So it was really having those concepts and showing the overall organization what cybersecurity improvements can do for our organization. Because we are focused completely on improving patient care, keeping all our PHI safe, and just making sure that we never get any type of breach in our organization by really trying to do all the preventative measures. The thing is as I’ve stated is, you really need visualizations. When you tell an individual or board members, can cybersecurity or cyberattack kill a patient, the answer is, absolutely. We haven’t heard it recently in news, but hackers are moving forward to these huge organizations. When you look at Hollywood Presbyterian and their budget compared to Mt. San Rafael’s budget, there’s no comparison. They had full IT in their department and so I tell them, if I’m a hacker, the easiest place to really hit is going to be rural America because of the lack of resources and the lack of technology. And really, an electronic medical record is an electronic medical record — they all have mostly the same value in the black market. Period. And so visualization and communication is really key in selling something here in rural America, because they really need to see some good examples and bring to life scenarios that can happen with an actual cyber-breach.
Gamble: Right. That’s really scary. And I would imagine you don’t have somebody else that this falls on; that this is under your realm.
Archuleta: Unfortunately, I do not have a CISO. I take full accountability for anything digital here at Mt. San Rafael. So cybersecurity is falling under my realm. We’ve really been proactive with our cybersecurity plan. The cybersecurity plan first starts out with employee awareness: What is cybersecurity? What is a cybersecurity attack? We did a mock phishing campaign where we basically sent out a phishing email, and we determined around 20 percent of our employees clicked on that email. It was really a good start, because anytime you develop a cybersecurity process improvement for your organization, you really need to focus on the key element. And that key element is education and awareness of the employees, and that’s what we started off doing.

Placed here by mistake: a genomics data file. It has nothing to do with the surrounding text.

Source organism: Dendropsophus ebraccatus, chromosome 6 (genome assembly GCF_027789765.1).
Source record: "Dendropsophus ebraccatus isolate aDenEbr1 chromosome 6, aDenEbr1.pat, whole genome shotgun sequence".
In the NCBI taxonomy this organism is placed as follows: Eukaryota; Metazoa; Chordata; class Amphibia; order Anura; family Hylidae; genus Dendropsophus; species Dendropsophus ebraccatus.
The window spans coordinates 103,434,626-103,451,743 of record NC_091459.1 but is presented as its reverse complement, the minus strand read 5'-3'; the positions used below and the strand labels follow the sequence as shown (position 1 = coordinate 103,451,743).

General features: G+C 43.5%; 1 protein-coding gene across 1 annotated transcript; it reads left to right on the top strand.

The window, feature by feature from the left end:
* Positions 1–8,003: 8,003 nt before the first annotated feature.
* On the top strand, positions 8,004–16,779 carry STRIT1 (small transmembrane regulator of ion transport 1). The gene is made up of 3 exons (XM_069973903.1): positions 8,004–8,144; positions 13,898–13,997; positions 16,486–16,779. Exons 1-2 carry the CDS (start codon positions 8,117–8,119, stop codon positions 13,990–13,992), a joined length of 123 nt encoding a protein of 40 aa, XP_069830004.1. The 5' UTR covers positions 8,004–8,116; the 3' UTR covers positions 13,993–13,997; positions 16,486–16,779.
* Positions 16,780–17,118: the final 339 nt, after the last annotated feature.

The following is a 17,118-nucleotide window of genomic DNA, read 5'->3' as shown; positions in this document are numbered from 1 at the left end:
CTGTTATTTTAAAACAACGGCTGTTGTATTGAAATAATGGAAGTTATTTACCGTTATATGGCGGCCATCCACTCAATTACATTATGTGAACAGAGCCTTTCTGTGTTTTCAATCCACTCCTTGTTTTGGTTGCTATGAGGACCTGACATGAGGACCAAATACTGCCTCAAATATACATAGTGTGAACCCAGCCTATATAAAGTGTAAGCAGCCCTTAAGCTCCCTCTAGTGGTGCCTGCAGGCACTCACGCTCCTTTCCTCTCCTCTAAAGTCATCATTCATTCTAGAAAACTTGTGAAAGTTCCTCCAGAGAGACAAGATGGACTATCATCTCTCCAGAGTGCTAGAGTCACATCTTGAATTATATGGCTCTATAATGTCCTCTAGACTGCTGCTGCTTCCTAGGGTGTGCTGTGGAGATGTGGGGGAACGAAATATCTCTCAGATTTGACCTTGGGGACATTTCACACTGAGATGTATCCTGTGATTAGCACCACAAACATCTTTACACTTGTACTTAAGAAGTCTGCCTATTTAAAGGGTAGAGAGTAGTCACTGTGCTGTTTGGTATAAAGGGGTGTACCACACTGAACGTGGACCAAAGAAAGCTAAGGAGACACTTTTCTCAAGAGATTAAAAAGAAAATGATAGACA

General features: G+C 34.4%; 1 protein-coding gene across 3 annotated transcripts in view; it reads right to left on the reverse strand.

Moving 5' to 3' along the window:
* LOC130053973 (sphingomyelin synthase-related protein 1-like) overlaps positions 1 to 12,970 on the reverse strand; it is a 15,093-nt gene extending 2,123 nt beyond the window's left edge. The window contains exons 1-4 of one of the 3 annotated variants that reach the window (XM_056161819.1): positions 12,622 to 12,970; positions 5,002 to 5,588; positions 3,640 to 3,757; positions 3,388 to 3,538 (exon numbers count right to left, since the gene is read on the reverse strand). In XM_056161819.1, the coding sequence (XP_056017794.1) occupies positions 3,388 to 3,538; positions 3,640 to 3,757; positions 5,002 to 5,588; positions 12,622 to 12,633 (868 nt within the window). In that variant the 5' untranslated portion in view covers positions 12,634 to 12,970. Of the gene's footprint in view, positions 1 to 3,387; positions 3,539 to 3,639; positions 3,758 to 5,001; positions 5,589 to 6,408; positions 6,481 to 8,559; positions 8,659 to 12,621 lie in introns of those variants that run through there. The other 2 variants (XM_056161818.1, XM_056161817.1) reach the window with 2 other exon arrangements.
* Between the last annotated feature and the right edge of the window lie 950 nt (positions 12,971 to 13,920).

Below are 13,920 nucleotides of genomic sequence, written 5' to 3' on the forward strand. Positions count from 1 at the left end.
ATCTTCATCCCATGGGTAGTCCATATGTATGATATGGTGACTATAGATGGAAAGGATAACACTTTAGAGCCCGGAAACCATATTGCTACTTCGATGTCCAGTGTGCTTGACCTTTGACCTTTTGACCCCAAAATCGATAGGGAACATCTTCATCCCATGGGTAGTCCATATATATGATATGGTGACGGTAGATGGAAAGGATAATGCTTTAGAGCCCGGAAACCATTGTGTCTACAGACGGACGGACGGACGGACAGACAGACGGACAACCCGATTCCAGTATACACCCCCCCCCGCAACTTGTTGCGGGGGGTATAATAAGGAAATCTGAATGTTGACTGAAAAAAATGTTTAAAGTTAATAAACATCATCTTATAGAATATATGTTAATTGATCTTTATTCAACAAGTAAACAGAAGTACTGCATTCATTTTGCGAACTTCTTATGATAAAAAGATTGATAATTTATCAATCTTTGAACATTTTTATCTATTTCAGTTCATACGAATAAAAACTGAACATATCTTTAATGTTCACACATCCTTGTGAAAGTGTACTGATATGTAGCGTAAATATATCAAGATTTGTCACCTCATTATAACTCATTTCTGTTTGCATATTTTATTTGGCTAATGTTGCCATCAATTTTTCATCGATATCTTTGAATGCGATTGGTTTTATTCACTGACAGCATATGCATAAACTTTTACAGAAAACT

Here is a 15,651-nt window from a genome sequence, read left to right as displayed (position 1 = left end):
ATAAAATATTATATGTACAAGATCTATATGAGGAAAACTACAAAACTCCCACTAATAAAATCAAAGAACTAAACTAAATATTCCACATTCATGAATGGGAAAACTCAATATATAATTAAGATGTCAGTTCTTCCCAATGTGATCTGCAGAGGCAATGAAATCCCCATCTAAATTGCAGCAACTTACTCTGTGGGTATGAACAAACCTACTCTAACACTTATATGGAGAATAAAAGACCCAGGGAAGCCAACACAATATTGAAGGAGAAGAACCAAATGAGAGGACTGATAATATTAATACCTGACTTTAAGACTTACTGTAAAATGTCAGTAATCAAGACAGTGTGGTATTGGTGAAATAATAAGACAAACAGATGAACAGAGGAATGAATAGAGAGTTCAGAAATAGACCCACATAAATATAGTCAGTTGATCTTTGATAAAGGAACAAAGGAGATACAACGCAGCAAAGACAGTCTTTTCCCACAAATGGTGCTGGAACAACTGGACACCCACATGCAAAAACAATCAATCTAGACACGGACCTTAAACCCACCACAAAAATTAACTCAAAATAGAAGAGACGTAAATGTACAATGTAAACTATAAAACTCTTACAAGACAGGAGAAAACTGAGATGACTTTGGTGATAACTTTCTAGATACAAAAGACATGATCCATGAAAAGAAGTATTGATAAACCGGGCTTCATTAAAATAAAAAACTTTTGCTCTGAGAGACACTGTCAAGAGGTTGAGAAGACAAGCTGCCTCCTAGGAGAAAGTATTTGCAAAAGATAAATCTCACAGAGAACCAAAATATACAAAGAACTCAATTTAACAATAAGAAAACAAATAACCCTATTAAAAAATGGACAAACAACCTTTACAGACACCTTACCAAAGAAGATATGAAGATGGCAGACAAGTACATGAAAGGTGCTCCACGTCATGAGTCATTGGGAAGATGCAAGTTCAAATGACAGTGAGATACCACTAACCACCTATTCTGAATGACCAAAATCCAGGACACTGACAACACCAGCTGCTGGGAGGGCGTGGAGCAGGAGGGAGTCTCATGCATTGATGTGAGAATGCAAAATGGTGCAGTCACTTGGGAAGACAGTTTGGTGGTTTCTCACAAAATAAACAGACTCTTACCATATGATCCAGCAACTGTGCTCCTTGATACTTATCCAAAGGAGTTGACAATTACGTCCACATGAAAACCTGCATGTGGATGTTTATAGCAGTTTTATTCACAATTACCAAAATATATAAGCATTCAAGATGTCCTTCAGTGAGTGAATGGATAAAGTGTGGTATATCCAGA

We saw that the number of clicks was alarming. I was just baffled with individuals clicking on these specific emails, because it only takes one time to be breached, to be hacked, to receive this ransomware infection — only one time. And with having at the several clicks within the organization, it was very concerning.
What we’ve done is we’ve developed an Employee Education Awareness program which basically helps them and visually shows what an actual cyber-breach is, the effects of a cyber-breach, and really trying to identify the difference between a legitimate email and an improper email that maybe a potential threat. I mean, 12 percent of all ransomware attacks have come by employees clicking on a bad email. It’s not a good thing at times.
But I think you really need that awareness in your employees, because it even gets a little harder here in rural America, because as I’ve stated, most of the times, technology has never been an overall priority. We really have an older population that we deal with too. These individuals didn’t grow up with technology, so they’re very unaware of these potential threats. If you’re not really keeping up to par with education toward your employees, you will not be successful. I can tell you all the advanced, new tech toys that we have in place to identify specific threats within the organization. But if I’m not focusing on the actual key element, which is awareness and that education toward the employee, I am not going to be successful.
Gamble: What’s the strategy just as far as getting those engagement numbers up? I can imagine that that is a significant challenge with your population?